Displaying items by tag: gender affirmation

Gender development and gender affirmation


Gender is currently a hot topic in psychiatry, psychology, sociology, and surgery. Many self-appointed experts have materialized who travel the world on the conference circuit espousing often scientifically unsupported doctrine that has led to calls for earlier gender reassignment, preferably before puberty. An example is Diane Ehrensaft, a “paediatric gender therapist”. Her role in life is to liberate gender nonconforming children and youth.


In a video clip that I found quite disturbing vimeo.com/185149379 Ehrensaft declares that a female toddler who pulled hair clips out of her hair was communicating a gender message to her parents – i.e., I am a boy (ergo, hairclips are anathema). She then says that another child, born female, who was barely verbal, at around 18 months of age, insisted to her parents “I, boy!” Another child, at one year of age, unsnapped his stud clips on his jumpsuit to, in her words, “make a dress” which she interpreted as a “preverbal gender communication.”These comments demonstrate a deplorable misunderstanding of the cognitive capacities and concept formation of preverbal children. Primarily, they assume that these babies have a clear understanding of the concept of gender, that they associate hair clips and dresses with female gender, and that they can recognize and assert their own gender.  Despite Ehrensaft’s assertions that there are many shades of gender youtube.com/watch?v=HpE3d69SiDU there are underlying assumptions of a gender binary (which she purportedly eschews) in her statements about babies and their early gender awareness.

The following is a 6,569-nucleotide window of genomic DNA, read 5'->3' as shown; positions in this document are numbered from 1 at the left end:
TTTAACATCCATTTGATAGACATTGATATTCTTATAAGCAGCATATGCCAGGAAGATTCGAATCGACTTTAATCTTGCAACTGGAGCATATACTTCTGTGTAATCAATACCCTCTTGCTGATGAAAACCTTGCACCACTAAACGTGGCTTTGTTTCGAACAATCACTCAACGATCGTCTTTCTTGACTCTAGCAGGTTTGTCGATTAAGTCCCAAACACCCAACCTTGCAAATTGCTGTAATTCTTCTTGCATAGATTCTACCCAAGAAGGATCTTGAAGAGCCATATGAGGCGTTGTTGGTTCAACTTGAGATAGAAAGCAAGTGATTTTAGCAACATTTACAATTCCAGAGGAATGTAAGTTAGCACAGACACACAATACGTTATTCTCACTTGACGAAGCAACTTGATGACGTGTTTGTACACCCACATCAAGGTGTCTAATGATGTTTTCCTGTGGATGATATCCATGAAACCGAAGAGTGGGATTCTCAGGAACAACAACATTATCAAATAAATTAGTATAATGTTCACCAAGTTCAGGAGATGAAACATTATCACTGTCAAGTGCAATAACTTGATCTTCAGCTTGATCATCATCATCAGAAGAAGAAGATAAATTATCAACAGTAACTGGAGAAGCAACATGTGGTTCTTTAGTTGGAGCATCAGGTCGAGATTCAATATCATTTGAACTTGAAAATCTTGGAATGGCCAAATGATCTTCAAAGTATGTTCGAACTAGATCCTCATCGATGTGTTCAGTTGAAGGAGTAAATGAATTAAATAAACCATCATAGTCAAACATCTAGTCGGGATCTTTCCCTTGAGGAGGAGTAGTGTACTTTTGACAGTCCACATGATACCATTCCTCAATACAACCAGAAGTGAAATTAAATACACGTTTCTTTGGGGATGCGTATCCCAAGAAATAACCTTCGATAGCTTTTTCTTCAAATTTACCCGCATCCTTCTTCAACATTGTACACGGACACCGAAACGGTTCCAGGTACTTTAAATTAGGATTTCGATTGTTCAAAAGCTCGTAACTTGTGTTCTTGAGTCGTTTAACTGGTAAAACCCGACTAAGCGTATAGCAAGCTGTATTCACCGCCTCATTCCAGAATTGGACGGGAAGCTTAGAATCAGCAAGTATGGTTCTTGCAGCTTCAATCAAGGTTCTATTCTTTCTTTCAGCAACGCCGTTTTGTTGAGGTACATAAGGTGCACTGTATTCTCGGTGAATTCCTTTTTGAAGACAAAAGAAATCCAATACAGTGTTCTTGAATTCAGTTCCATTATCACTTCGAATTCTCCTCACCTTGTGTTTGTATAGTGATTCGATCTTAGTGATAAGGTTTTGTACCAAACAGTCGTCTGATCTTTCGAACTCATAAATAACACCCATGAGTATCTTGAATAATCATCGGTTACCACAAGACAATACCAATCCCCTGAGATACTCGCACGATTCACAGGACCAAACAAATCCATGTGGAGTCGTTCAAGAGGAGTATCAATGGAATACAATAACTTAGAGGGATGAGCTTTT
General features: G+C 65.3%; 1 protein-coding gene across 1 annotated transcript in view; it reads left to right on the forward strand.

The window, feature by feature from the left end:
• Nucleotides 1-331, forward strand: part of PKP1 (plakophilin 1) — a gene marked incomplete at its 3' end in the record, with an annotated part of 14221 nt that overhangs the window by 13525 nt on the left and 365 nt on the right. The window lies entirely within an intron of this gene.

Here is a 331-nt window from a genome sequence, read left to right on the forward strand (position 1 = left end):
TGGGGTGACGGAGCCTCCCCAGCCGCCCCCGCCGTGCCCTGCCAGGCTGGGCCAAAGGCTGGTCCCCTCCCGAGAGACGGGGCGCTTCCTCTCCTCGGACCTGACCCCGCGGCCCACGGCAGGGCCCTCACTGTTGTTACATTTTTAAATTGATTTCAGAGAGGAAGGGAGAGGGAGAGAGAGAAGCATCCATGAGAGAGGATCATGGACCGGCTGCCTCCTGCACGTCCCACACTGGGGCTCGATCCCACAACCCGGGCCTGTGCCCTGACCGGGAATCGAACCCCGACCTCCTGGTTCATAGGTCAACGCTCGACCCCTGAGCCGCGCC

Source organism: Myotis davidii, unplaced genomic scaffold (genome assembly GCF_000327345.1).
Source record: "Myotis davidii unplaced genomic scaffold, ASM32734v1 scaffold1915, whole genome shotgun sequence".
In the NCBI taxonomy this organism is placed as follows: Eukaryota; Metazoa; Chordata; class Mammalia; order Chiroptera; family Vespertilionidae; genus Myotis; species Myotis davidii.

Further, there are inherent assumptions that gender is innate, which discount powerful socialization effects on gender identity, if indeed, as Ehrensaft states, babies “know [their true gender] as early as the beginning of the second year of life; they probably know before, but they are preverbal,” in which case you need to be vigilant for preverbal gender communicationsof the type described above. These assertions stand in stark contrast to research, for an example see onlinelibrary.wiley.com/doi/10.1111/j.1467-8624.2007.01056.x/full demonstrating that children below the age of three are unlikely to have gender constancy.


As children develop their concept of gender, they initially focus on the perceptual properties of a person and act as if these properties (e.g., the person’s name, long or short hair, pink or blue clothes etc) arethe defining characteristics of that personThey cannot conserve or retain the person’s basic identity when outward characteristics change. In other words, they are “perceptually bound” they define the concepts of male and female in terms of outward appearance such as hair, clothing, toys etc rather than in terms of the person’s genitalia or biological sex. Some children older than three continue to have difficulty conserving sex across perceptual transformationsand these difficulties may continue up to the age of seven. Even when preschool children do show gender constancy, it is unlikely that they understand its biological basis, a phenomenon called pseudoconstancy.


Once gender constancy (i.e., consistency and stability of the concept) is achieved, children display lower levels of rigidity or gender stereotypy in gender-based behaviour and become more flexible in their reactions to gender norm “violations”. This generally occurs around five years of age. Thus, gender constancy becomes an organizing principle for children’s gender beliefs. Part of the gender development process is the attainment of a sense of the importance of and contentedness with one’s gender.Gender typing is a function of increasing age and emerging constancy.


Adults should interfere with these processes as little as possible. The best they can do is to allow these developmental processes to unfold naturally by the provision of a safe, stimulating environment in which all gender expressions are valued and affirmed.